A seaweed invasion on the Carolina coast has researchers questioning the harm it may or may not have on the environment and economy and it could be detrimental.
They look like the hair on your head.
“Seaweeds have taken over the mudflats in our harbors and are blooming off shore,” says College of Charleston Researcher Erik Sotka.
Sotka says there are two types of invasive seaweeds they have found.
“One is called polysiphonia from the Mediterranean originally and it goes in a boom-and-bust cycle. The second is called gracilaria and that one’s from Japan, and it’s in-shore basically smothering our mudflats,” says Sotka.
Mudflats provide much of the base of the food web. Sotka and other reasearch engineers, like Loren Danese, have set up cages made of chicken-wire in the water to test these seaweeds and find out the impacts they may have.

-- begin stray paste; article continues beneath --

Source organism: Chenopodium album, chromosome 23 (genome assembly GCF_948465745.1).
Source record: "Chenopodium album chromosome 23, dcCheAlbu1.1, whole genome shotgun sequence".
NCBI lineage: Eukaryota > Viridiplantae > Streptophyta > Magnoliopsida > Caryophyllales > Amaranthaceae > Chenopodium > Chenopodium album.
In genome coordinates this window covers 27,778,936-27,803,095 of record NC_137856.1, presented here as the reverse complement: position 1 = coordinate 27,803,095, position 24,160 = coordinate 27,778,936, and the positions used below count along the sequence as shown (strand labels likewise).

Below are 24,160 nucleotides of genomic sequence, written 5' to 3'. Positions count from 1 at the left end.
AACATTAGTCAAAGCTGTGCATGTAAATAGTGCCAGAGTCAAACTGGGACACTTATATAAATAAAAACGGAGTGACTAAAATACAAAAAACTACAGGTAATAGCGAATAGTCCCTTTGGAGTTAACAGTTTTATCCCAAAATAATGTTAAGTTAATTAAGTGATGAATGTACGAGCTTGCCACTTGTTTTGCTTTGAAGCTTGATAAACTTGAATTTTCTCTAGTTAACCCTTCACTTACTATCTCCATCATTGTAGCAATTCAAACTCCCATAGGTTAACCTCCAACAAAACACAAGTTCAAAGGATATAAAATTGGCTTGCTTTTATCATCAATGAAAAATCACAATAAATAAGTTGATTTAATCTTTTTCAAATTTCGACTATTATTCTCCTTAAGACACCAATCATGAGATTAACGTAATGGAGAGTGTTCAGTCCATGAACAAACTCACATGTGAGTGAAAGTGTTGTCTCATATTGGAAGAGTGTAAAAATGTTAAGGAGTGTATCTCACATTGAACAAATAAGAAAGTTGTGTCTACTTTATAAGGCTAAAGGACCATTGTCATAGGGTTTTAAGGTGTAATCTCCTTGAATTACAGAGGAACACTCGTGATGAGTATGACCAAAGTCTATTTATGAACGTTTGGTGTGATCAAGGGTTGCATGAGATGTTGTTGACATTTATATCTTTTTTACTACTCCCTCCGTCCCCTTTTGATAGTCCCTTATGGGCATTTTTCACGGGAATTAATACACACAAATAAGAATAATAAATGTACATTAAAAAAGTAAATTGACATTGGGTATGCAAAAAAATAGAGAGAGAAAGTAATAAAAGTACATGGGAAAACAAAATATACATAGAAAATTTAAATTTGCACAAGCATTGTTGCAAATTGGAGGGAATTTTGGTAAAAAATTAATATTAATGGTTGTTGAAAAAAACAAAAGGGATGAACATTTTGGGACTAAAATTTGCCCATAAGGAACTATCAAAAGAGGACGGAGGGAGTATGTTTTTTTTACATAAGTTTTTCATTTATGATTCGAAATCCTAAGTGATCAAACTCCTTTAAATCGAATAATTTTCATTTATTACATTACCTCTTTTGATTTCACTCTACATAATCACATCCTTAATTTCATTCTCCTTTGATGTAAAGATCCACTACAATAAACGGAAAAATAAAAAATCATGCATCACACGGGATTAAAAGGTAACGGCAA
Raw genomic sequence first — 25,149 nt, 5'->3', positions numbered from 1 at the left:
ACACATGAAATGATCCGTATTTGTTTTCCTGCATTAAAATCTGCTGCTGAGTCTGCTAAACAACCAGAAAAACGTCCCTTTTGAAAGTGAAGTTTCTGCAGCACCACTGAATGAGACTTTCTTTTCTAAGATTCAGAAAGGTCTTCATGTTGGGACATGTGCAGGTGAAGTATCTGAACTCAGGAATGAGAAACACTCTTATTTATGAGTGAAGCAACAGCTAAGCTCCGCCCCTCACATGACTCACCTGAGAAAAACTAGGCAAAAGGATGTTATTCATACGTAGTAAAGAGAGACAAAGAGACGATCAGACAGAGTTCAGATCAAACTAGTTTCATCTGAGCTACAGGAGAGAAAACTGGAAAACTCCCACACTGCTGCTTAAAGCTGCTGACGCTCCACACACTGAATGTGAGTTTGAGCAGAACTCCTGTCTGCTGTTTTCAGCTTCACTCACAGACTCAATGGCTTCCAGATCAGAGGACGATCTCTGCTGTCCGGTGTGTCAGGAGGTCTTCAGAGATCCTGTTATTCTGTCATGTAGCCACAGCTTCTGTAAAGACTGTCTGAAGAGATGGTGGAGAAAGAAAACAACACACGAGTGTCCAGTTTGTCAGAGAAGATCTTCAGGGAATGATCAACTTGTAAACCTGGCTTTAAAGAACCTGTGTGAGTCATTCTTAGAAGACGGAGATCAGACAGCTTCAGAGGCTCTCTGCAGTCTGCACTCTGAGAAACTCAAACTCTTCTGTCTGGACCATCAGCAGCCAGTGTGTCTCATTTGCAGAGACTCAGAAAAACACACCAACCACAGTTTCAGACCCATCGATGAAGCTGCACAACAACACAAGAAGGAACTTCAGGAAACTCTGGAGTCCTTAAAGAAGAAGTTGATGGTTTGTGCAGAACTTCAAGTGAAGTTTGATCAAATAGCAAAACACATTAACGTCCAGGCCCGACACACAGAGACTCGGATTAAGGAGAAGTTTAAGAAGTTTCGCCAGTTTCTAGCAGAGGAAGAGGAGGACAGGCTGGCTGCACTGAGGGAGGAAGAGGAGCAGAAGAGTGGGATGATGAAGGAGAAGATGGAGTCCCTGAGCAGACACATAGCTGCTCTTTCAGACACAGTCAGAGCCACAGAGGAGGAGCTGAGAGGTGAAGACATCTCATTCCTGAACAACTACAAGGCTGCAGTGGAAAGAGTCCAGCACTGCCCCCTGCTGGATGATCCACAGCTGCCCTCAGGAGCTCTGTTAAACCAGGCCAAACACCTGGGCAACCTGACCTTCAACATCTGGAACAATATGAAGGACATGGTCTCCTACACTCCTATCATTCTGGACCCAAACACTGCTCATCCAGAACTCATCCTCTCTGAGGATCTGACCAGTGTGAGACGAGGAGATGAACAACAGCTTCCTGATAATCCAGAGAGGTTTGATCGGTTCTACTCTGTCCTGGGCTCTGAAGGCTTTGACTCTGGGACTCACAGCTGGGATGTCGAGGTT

“Wanna see if the worms will attach the gracilaria that we put in and also if
they’ll attach to the fake gracilaria that we put in to see if they just like that structure there,” says Danese.
Sotka says the seaweeds on the mudflats are attached to worm tubes and remain still, but the seaweed more off-shore act as tumbleweeds. He says they have two types of impacts.
“It’s clogging the nets of shrimpers and it’s clogging the crab pots, so there’s a direct economic cost. And then it impacts the smaller shrimps, the smaller crabs, the smaller clams, that are the food source for things we like to eat,” says Sotka.
Sotka says there is no sign of any health risks from these seaweeds. They are currently conducting studies to find out the exact impacts the seaweeds have.
Researchers do not expect these two invasive seaweeds to leave the coast, they just want to minimize the amount.
College of Charleston’s study video: Click Here